When it comes to trade we often hear the claim that the European Union needs the United Kingdom more than vice versa. But is this a fact or just plain rhetoric?
Based on facts and figures, this claim is doubtful. The UK relies massively on the trade with the EU. Although prominent leave supporters will often point out that EU 27 countries export more to the UK, then the UK is exporting to the EU, this deficit doesn’t mean the EU has a greater reliance doesn’t on UK exports than vice-versa.
This is because the economies of the EU27 are considerably larger than that of the UK, being worth approximately £14.6 Trillion annually. By contrast, the total size of the UK economy is £2.2 Trillion. Trade between EU countries and the UK accounts only for about 8% of the EUs total exports, whereas 44.5% of our exports go to the EU. The EU would without a doubt be negatively impacted by any reductions in trade that will inevitably occur in the event that we leave the single market and customs union, but nowhere near to the same extent as we would be.
Before we contemplate this significant downgrade in our current relationship with our biggest trading partner, I think it is important to ask what we stand to gain in return. We often hear that exiting the single market and customs will present us with a unique opportunity strengthen economic ties with countries outside the bloc, such as the United States, China, and India.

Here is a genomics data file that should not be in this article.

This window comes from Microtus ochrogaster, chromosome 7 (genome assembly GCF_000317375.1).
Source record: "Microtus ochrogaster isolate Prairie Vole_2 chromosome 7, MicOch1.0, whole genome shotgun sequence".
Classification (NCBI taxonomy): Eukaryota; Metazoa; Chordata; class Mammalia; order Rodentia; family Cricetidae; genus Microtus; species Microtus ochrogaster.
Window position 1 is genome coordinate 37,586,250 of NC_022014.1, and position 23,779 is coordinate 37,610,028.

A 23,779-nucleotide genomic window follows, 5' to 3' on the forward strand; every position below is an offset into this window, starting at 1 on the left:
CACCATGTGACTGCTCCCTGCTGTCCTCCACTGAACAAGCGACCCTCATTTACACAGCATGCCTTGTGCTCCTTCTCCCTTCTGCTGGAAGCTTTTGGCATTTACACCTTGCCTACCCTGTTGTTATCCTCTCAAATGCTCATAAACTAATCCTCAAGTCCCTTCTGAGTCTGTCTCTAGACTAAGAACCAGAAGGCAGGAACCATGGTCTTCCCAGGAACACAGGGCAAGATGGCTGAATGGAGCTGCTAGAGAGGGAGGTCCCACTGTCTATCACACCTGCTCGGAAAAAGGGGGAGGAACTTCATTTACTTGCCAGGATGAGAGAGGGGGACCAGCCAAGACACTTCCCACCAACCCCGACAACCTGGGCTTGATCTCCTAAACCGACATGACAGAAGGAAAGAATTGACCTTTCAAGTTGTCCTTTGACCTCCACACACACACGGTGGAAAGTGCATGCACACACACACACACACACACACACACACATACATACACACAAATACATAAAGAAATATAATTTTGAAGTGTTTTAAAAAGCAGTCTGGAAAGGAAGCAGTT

I’m all in favour of increasing our exports to these places. But it is worth pointing out that we do not need a hard Brexit to accomplish this. In fact, in the event of a hard Brexit, we will lose access to the trade agreements that we have with non-EU countries as part of our current EU membership.
In 2017, International Trade Secretary Liam Fox pledged that agreements with the relevant countries to roll over these trade deals would be “ready for one second after midnight in March 2019”. Needless to say, this hasn’t happened. As of the 28th March, the government had only signed 8 out of 40 roll over agreements for these trade deals. This raises the very real prospect that a no deal Brexit will actually be a significant setback for our attempts to increase our trade with the rest of the world.
Furthermore, it is perfectly possible to increase our exports to countries outside the EU without exiting the single market or customs union. Indeed, Germany, an EU member, exports £44 Billion more to the USA than it imports. The UK, with a trade surplus with the US of £12 Billion, doesn’t even come close to this.
Keeping these facts in mind, I see no contradiction between maintaining our close economic ties with our European friends and neighbours and increasing our trade with countries further afield. It is perfectly possible to achieve both goals at the same time. This is a big part of the reason why I believe that a ‘soft Brexit’ is far preferable to the unnecessary damage that would be caused by a damaging break from both the single market and customs union. This view will continue to guide how I vote as we look to resolve the current parliamentary impasse in the coming months.